The Tribal Welfare Department in Betul will hold hostel superintendents responsible for the performance of their wards to check the growing number of tribal students failing in secondary and higher secondary school examinations.
The department has also decided to realise the money spent by the government on the students that fail from the hostel superintendents.
The recent move of the district administration comes as each year fewer tribal students are able to clear the school exams.
In 2012-13, the pass percentage in the secondary school examination was 69%, while in 2013-14 and 2014-15 it was 44% and 35% respectively. The pass percentage in higher secondary school examination was 83% in 2012-13, while it was 68% in 2013-14 and it was 49% in 2014-15.
“There are 120 tribal hostels in Betul district, including 13 excellence hostels that accommodate about 7,000 students from Class 6 to 12. And, in all the hostels, the students are given admission on merit. The declining passing percentage raises a serious question that if the students are admitted on merit then why was their performance poor in the examinations,” said Rajesh Singh Parihar, assistant director, tribal welfare department. “We have thus decided to hold the superintendents of the hostels responsible for their poor performance as they are the ones who can regularly monitor them in the hostel,” he added.
Every student in the tribal hostels is given a stipend of `1000 per month. In excellence hostels, where only those that achieve distinction results are admitted, the students get an additional `2000 per year for stationery and coaching facility.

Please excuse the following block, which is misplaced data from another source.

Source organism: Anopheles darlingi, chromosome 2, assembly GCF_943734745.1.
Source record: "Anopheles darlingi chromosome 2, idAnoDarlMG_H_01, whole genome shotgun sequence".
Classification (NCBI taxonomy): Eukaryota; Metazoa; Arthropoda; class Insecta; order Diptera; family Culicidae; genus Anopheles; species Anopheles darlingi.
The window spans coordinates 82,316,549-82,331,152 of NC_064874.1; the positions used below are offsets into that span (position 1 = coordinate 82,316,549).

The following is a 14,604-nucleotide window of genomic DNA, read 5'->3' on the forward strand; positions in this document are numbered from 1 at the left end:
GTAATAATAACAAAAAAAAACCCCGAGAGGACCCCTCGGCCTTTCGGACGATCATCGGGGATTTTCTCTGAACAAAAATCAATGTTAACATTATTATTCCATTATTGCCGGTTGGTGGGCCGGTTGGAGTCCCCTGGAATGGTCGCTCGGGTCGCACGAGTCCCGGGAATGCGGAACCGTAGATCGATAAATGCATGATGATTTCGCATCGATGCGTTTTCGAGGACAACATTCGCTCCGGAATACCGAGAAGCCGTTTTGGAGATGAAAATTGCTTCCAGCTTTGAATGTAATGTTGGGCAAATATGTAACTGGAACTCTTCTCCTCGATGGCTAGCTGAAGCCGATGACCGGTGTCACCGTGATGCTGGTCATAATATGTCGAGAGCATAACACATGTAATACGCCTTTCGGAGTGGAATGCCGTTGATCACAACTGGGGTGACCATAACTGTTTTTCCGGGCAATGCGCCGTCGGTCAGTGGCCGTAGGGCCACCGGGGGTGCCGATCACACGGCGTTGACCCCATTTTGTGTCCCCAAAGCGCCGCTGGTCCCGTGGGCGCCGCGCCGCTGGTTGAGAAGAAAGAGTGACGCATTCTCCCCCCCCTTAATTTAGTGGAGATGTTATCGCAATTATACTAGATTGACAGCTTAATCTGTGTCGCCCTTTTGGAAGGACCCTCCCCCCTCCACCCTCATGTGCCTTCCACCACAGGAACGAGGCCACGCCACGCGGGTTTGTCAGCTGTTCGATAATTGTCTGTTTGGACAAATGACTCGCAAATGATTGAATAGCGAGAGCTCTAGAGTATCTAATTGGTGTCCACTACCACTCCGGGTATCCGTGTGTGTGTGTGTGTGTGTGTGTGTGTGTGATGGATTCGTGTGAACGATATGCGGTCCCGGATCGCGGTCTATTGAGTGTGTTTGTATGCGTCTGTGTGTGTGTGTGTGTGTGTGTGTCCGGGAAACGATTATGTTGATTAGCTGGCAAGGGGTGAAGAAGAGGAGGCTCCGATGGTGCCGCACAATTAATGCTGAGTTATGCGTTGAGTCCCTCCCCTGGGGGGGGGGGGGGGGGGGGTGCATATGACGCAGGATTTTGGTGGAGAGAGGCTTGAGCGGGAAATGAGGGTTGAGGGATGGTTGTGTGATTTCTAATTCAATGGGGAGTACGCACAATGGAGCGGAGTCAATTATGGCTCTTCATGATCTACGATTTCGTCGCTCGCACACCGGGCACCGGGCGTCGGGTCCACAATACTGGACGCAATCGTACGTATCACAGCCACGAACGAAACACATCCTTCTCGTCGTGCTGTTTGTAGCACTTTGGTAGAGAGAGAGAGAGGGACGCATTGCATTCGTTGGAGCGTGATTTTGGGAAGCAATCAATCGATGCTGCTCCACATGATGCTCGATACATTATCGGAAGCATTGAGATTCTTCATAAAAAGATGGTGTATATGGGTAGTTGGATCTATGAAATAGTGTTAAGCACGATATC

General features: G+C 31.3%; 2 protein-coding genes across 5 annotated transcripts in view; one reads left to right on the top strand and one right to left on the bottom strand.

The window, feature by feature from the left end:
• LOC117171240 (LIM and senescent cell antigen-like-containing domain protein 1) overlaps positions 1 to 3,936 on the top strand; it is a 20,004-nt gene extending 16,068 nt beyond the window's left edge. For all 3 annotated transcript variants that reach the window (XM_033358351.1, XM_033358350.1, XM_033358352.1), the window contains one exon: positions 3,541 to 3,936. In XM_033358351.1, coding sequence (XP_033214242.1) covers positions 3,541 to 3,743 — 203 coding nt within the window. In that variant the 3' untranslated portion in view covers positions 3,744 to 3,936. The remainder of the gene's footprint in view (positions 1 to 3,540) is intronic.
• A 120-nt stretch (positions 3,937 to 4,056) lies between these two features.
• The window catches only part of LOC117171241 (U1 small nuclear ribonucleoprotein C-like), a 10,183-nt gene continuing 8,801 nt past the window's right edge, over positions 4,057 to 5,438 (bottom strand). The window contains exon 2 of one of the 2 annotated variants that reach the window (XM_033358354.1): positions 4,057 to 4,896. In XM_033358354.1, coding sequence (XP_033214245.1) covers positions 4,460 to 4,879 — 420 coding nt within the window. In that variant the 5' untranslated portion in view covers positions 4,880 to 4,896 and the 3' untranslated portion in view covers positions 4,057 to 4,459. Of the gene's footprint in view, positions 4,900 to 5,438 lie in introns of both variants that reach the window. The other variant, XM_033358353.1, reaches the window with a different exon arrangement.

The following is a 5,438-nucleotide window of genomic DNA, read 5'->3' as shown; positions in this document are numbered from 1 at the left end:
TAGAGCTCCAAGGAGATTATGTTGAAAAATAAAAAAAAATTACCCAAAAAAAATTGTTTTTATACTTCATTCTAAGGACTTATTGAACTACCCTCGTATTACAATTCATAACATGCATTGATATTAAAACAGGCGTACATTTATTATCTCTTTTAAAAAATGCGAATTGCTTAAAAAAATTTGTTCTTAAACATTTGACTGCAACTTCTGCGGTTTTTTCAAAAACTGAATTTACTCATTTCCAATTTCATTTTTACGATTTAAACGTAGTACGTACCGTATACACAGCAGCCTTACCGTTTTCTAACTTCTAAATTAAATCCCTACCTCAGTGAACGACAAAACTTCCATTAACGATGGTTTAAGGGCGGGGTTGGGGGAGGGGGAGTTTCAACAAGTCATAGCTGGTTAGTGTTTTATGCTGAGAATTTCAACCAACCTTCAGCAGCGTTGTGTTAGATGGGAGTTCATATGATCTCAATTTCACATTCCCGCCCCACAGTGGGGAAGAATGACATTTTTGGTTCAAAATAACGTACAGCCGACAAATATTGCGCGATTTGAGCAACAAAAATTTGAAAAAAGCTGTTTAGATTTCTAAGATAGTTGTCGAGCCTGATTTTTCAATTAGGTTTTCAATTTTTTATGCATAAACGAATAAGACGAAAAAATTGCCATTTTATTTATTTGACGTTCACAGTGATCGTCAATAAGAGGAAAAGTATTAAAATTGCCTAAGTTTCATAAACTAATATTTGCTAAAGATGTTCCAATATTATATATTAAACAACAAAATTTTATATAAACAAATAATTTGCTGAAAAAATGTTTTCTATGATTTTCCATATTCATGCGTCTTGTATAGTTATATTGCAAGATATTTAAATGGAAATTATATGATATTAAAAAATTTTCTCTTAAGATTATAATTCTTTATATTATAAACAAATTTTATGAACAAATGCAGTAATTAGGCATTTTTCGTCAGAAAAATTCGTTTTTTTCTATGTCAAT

“The administration spends a considerable amount of money on the education of the students in these hostels. We will calculate the average amount spent on each student in the hostel and if any of the students fails in the examinations, that amount will be recovered from the superintendent of the hostel,” said Parihar.
The administration has also started monitoring the classes conducted for the students after their regular school hours through WhatsApp. “We have asked all the teachers to upload the picture of the students in the classroom...so that we know that the classes are being actually conducted. Also, sometimes in order to confirm, we ask the students on the phone whether the classes are being actually taken or not,” collector Gyaneshwar B Patil told HT.
“The district administration is really serious about the performance of the students in the examinations. Our main focus is on the performance of the students in secondary school examinations, because the highest drop-out percentage is in that class only. If a student fails in the secondary school examinations then the chances are high that he will quit his school education,” added Patil.